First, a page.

Thanks for your comments, guys... @Anne, up to 14 days? Are they serious? You can't decide for yourself how long you want to lend a book for?

  6. Anne Mullins from The Agency Inside Harte-Hanks, January 14, 2011 at 2:09 p.m.

    And you can't read it while it's on loan. I guess they want to make it a true physical book lending experience like when you borrow a book from the library. Also, not all books are able to be lent - it's up to the publisher. About 50% of the B & N library is lend-able.

  7. Kaila Colbin from Boma Global, January 14, 2011 at 6:14 p.m.

    I actually like the idea that you can't read it yourself while it's on loan. There's something that doesn't sit right with me about a single purchase being able to generate infinite other copies. @David, I thought about the rights thing, and the single copy idea should get around it. Publishers can't stop me from lending my physical book or selling it to a used bookstore, so why should they be able to stop me from lending it to someone? Once they've sold it to me, that copy should be mine to do as I please.

  8. Paula Lynn from Who Else Unlimited, January 14, 2011 at 6:21 p.m.

    We all who read your column think an e-reader is cost effective. Those who can only afford a borrowed library book or buy used books or able to raise money by selling used books are not going to buy into the e-reader craze. I still have my precious literary books from college with all my notes in them. I still would rather have the paper version where I can also put my finger in one page while checking something on another, having them side by side and bookmarks for easy reference while doing the other two. And comparisons with other books, the paper substance has no reasonable substitute. However, for the sake of packing for air travel with limited space and weight, I just bought an e-reader, too.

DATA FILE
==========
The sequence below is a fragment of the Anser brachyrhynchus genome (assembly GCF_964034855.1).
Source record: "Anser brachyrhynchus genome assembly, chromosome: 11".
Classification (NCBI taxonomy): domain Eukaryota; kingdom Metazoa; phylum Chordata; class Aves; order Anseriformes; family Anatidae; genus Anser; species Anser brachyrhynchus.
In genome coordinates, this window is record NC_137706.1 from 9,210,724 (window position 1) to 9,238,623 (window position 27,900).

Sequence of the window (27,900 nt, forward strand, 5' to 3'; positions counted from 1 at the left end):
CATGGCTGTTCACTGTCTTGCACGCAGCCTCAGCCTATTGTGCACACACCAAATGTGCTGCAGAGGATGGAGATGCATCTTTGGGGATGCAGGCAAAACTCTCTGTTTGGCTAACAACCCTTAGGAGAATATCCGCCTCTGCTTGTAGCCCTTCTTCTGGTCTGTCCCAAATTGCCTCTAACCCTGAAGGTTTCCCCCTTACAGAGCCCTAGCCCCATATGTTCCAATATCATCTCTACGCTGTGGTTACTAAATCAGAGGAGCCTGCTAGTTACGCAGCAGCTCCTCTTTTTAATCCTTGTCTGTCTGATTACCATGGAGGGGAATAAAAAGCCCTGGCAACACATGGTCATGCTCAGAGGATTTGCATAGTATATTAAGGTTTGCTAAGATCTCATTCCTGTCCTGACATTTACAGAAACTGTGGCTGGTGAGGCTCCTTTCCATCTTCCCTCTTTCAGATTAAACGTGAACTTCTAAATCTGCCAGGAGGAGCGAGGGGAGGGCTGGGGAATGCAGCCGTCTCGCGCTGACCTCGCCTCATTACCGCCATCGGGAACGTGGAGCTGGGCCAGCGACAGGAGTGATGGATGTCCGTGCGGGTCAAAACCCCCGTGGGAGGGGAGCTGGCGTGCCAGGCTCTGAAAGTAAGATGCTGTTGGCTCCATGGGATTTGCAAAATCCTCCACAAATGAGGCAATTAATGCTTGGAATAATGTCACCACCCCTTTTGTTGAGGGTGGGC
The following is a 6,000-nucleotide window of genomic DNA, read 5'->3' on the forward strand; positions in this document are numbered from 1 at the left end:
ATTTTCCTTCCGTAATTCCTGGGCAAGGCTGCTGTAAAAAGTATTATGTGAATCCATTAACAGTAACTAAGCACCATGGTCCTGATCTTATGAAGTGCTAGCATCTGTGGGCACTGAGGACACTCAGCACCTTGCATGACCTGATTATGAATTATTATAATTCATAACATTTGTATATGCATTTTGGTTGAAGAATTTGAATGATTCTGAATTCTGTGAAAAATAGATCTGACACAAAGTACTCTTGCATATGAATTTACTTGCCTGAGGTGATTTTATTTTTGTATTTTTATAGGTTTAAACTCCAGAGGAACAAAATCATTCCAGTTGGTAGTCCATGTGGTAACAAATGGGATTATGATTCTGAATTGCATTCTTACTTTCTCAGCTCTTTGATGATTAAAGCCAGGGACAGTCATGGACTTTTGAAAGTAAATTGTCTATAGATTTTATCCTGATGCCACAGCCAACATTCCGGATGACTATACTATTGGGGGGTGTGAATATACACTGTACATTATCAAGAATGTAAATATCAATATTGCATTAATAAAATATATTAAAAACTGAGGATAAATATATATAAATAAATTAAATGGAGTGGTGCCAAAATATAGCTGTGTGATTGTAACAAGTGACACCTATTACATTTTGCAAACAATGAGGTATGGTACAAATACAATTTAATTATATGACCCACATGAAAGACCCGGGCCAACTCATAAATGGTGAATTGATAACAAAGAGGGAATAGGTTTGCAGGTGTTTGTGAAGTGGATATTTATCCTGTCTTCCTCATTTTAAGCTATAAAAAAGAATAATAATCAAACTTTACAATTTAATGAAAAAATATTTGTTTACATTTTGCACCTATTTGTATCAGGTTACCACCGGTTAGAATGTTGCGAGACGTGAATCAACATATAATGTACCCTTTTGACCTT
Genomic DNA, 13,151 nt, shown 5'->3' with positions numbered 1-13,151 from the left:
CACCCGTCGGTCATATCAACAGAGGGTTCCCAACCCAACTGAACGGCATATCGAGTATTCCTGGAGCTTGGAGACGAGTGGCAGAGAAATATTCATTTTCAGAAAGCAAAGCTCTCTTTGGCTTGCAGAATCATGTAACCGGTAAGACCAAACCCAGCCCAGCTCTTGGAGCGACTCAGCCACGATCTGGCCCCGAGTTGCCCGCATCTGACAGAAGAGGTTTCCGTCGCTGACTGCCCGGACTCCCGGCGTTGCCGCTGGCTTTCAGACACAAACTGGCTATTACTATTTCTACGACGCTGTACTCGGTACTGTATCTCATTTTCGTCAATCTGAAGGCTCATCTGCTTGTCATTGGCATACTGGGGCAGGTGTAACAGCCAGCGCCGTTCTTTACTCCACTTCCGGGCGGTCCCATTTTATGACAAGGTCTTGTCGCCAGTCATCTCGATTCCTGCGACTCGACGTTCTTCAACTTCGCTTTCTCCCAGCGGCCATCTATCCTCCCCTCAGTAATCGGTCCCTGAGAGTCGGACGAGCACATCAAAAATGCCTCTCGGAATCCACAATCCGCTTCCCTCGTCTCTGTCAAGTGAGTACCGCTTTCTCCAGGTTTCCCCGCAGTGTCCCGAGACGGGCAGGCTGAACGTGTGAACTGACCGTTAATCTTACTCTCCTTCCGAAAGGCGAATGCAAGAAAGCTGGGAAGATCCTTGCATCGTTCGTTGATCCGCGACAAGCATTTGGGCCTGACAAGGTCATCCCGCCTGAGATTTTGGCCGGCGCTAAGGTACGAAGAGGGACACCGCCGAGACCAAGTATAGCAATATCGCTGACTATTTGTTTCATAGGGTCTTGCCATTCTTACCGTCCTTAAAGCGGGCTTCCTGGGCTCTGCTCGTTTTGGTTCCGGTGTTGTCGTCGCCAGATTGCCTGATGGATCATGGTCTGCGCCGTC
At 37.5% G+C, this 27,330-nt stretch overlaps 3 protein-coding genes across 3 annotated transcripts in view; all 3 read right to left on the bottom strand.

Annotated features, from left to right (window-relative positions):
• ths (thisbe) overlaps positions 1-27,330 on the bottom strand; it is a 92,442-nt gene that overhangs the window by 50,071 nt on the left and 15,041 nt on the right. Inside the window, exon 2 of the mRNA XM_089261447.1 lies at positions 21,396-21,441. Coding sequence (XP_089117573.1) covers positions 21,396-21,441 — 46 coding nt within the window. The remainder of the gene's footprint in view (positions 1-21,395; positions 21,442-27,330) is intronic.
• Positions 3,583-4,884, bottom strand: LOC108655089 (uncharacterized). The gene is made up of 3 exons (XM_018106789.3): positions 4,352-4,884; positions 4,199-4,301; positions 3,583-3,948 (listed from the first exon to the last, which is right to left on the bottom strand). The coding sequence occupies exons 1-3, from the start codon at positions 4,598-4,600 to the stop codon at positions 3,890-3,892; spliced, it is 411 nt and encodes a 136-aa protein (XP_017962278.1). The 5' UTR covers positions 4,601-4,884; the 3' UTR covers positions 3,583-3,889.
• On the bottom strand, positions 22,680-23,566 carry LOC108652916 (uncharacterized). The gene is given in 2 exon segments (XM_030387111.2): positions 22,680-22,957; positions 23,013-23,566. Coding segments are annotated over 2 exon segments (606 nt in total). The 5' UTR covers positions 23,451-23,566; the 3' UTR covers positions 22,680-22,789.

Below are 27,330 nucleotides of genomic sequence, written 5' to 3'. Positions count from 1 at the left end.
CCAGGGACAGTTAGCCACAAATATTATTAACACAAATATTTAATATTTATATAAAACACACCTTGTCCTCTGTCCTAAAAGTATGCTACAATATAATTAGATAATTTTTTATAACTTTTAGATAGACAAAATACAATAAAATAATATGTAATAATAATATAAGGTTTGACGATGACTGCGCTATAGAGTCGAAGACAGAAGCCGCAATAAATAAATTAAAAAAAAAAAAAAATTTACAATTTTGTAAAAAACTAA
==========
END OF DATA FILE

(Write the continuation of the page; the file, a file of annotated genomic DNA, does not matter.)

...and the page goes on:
9. R.J. Lewis from e-Healthcare Solutions, LLC, January 15, 2011 at 7:16 a.m.

    Amazon is already all over most of these great ideas already. I'm not in their business, but I would bet the greatest obstacles they run into are with the Publisher's and copyright holders who mistakenly view a $.50 loan as cannibalizing a larger sale. Very short-sighted, and wrong, but often the view of the publishing world which is caught up in a legacy business, and often unwilling to see the changing landscape. You are right, it is simple. Books are loaned today for free... image the new revenue stream if you could (and you can) make a fee for lending them.

    Two additional comments for Jeff B. if he's listing:
    1.) I'd give the option to "request" the loan to and charge the borrower in that case
    2.) "owner" or lender, should always have the right to take the book back (even w/out borrower's OK). Some polite mechanism... such as request it back (if OK, done, if not an option to ask for extension/agreed transfer date, or if no response, transfer back in three days.